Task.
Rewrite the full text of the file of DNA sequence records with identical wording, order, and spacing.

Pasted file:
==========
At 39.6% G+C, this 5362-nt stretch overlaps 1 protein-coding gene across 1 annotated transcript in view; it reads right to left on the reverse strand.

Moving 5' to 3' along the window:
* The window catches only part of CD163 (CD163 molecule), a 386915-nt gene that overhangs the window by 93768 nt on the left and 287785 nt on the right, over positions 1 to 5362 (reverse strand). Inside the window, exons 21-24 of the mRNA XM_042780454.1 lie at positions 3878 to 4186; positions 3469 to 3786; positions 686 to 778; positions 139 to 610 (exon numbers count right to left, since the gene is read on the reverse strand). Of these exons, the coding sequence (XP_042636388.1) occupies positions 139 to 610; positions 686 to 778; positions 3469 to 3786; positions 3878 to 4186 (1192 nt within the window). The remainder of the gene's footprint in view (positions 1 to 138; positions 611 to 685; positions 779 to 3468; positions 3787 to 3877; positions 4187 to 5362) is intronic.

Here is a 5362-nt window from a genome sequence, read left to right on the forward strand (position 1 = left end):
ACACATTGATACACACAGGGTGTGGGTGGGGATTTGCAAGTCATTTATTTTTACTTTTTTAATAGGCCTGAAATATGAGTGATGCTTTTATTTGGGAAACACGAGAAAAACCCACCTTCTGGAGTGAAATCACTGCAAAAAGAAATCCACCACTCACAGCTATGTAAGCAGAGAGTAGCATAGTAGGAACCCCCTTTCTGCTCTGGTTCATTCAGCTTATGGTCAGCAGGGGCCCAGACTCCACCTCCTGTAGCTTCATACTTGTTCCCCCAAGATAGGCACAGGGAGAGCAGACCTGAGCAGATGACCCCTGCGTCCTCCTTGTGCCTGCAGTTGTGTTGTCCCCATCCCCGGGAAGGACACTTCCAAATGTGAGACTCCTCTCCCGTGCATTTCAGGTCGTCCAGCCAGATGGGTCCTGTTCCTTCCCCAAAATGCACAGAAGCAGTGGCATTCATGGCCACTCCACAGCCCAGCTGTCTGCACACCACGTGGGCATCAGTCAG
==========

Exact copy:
At 39.6% G+C, this 5362-nt stretch overlaps 1 protein-coding gene across 1 annotated transcript in view; it reads right to left on the reverse strand.

Moving 5' to 3' along the window:
* The window catches only part of CD163 (CD163 molecule), a 386915-nt gene that overhangs the window by 93768 nt on the left and 287785 nt on the right, over positions 1 to 5362 (reverse strand). Inside the window, exons 21-24 of the mRNA XM_042780454.1 lie at positions 3878 to 4186; positions 3469 to 3786; positions 686 to 778; positions 139 to 610 (exon numbers count right to left, since the gene is read on the reverse strand). Of these exons, the coding sequence (XP_042636388.1) occupies positions 139 to 610; positions 686 to 778; positions 3469 to 3786; positions 3878 to 4186 (1192 nt within the window). The remainder of the gene's footprint in view (positions 1 to 138; positions 611 to 685; positions 779 to 3468; positions 3787 to 3877; positions 4187 to 5362) is intronic.

Here is a 5362-nt window from a genome sequence, read left to right on the forward strand (position 1 = left end):
ACACATTGATACACACAGGGTGTGGGTGGGGATTTGCAAGTCATTTATTTTTACTTTTTTAATAGGCCTGAAATATGAGTGATGCTTTTATTTGGGAAACACGAGAAAAACCCACCTTCTGGAGTGAAATCACTGCAAAAAGAAATCCACCACTCACAGCTATGTAAGCAGAGAGTAGCATAGTAGGAACCCCCTTTCTGCTCTGGTTCATTCAGCTTATGGTCAGCAGGGGCCCAGACTCCACCTCCTGTAGCTTCATACTTGTTCCCCCAAGATAGGCACAGGGAGAGCAGACCTGAGCAGATGACCCCTGCGTCCTCCTTGTGCCTGCAGTTGTGTTGTCCCCATCCCCGGGAAGGACACTTCCAAATGTGAGACTCCTCTCCCGTGCATTTCAGGTCGTCCAGCCAGATGGGTCCTGTTCCTTCCCCAAAATGCACAGAAGCAGTGGCATTCATGGCCACTCCACAGCCCAGCTGTCTGCACACCACGTGGGCATCAGTCAG